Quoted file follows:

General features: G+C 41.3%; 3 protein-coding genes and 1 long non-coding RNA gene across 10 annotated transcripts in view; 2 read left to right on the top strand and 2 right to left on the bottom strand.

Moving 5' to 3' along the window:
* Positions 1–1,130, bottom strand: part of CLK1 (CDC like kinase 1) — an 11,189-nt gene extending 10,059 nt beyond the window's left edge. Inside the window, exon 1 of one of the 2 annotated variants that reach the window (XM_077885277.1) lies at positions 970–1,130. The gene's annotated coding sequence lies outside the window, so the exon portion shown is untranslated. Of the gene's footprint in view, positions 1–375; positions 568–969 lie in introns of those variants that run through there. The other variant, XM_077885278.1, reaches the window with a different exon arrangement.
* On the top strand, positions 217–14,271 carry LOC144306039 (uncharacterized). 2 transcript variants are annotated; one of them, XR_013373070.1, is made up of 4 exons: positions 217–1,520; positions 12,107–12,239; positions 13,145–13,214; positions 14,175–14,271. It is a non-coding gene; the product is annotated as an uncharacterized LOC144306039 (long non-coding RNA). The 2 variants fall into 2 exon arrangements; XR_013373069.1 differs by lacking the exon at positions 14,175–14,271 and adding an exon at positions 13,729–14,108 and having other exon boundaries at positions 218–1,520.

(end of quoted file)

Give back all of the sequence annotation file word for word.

General features: G+C 41.3%; 3 protein-coding genes and 1 long non-coding RNA gene across 10 annotated transcripts in view; 2 read left to right on the top strand and 2 right to left on the bottom strand.

Moving 5' to 3' along the window:
* Positions 1–1,130, bottom strand: part of CLK1 (CDC like kinase 1) — an 11,189-nt gene extending 10,059 nt beyond the window's left edge. Inside the window, exon 1 of one of the 2 annotated variants that reach the window (XM_077885277.1) lies at positions 970–1,130. The gene's annotated coding sequence lies outside the window, so the exon portion shown is untranslated. Of the gene's footprint in view, positions 1–375; positions 568–969 lie in introns of those variants that run through there. The other variant, XM_077885278.1, reaches the window with a different exon arrangement.
* On the top strand, positions 217–14,271 carry LOC144306039 (uncharacterized). 2 transcript variants are annotated; one of them, XR_013373070.1, is made up of 4 exons: positions 217–1,520; positions 12,107–12,239; positions 13,145–13,214; positions 14,175–14,271. It is a non-coding gene; the product is annotated as an uncharacterized LOC144306039 (long non-coding RNA). The 2 variants fall into 2 exon arrangements; XR_013373069.1 differs by lacking the exon at positions 14,175–14,271 and adding an exon at positions 13,729–14,108 and having other exon boundaries at positions 218–1,520.